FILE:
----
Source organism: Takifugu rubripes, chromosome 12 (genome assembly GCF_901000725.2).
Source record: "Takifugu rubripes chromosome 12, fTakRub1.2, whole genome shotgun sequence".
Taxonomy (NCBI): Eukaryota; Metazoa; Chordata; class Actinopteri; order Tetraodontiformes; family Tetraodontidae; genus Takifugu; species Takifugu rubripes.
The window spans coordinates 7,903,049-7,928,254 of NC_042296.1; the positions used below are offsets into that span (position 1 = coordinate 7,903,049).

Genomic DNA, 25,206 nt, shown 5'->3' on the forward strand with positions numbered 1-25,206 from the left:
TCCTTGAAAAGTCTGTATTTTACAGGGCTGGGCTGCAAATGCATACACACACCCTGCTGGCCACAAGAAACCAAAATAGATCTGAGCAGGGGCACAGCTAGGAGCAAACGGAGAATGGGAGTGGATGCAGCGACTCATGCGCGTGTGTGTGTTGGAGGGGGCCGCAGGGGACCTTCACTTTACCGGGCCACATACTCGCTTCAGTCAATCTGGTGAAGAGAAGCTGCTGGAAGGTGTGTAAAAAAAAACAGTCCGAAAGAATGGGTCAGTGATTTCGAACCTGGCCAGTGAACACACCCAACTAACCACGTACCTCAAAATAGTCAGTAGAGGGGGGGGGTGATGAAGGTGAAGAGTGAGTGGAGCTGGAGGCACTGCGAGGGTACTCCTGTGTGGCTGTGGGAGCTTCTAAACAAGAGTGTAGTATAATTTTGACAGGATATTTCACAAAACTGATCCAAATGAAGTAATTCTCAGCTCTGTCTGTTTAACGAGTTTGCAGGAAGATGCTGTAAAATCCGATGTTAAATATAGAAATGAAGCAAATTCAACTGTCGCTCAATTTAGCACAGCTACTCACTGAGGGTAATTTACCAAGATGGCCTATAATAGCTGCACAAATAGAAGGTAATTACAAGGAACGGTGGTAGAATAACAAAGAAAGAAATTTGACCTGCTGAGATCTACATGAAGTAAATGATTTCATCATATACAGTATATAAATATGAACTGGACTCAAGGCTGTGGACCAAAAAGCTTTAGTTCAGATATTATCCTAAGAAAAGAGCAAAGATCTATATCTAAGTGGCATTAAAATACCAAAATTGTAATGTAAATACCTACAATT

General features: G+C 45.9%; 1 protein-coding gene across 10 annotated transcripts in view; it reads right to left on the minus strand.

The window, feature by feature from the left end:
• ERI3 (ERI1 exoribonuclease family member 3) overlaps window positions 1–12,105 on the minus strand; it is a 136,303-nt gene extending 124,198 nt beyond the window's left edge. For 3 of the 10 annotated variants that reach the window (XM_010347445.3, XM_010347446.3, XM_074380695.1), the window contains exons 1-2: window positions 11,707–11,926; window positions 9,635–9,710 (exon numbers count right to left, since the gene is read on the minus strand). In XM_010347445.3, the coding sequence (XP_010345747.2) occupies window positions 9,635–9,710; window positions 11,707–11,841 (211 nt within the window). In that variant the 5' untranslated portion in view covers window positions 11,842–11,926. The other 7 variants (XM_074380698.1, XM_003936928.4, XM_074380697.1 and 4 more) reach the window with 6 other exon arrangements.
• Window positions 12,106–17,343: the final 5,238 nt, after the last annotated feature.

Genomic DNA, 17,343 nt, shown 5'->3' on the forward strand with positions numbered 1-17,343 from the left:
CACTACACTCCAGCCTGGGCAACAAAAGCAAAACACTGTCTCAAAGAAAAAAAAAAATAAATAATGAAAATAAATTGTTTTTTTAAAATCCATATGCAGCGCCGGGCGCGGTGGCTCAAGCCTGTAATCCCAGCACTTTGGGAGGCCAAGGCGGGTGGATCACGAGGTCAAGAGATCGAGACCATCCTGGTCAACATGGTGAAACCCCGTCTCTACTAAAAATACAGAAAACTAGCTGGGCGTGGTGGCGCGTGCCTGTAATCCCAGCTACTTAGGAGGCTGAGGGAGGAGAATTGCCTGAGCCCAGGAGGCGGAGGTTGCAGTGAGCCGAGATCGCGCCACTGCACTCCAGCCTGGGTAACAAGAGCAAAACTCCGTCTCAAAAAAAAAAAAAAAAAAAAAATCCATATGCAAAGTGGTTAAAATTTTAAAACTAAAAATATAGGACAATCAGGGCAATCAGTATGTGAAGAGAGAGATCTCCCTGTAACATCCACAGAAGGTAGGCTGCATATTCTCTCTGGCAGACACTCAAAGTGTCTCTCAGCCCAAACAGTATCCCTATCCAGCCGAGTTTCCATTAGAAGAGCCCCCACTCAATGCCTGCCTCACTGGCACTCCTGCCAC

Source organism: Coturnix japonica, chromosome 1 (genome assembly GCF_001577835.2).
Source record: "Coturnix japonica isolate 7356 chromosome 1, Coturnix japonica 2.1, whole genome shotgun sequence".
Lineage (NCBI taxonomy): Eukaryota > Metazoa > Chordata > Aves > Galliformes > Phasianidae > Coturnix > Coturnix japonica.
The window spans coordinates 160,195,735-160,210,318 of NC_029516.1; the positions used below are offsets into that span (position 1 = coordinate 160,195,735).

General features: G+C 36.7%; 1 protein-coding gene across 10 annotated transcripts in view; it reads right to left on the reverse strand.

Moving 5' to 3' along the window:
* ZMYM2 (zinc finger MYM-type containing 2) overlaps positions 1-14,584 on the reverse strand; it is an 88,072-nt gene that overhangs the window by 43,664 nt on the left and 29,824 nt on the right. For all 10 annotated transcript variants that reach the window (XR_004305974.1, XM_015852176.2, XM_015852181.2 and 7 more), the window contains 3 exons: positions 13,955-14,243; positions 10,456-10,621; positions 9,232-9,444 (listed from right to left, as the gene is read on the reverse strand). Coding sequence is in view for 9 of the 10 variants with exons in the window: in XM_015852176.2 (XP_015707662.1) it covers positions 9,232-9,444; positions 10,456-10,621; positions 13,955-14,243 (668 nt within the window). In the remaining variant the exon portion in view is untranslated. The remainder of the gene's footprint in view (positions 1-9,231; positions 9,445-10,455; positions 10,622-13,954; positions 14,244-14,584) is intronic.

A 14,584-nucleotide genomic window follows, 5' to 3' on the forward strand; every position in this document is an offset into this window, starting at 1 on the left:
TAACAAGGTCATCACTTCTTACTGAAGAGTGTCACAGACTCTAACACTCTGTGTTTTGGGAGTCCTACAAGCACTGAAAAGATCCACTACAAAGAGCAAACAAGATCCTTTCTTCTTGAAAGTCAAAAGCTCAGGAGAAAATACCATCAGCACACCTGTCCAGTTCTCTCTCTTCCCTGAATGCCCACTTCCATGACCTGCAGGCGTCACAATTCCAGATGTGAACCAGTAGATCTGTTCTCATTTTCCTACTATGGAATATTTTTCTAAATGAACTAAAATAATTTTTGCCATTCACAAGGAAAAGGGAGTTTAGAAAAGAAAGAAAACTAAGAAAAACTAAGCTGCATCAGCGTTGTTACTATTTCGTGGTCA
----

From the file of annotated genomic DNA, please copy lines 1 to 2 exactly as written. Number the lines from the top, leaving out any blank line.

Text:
Source organism: Takifugu rubripes, chromosome 12 (genome assembly GCF_901000725.2).
Source record: "Takifugu rubripes chromosome 12, fTakRub1.2, whole genome shotgun sequence".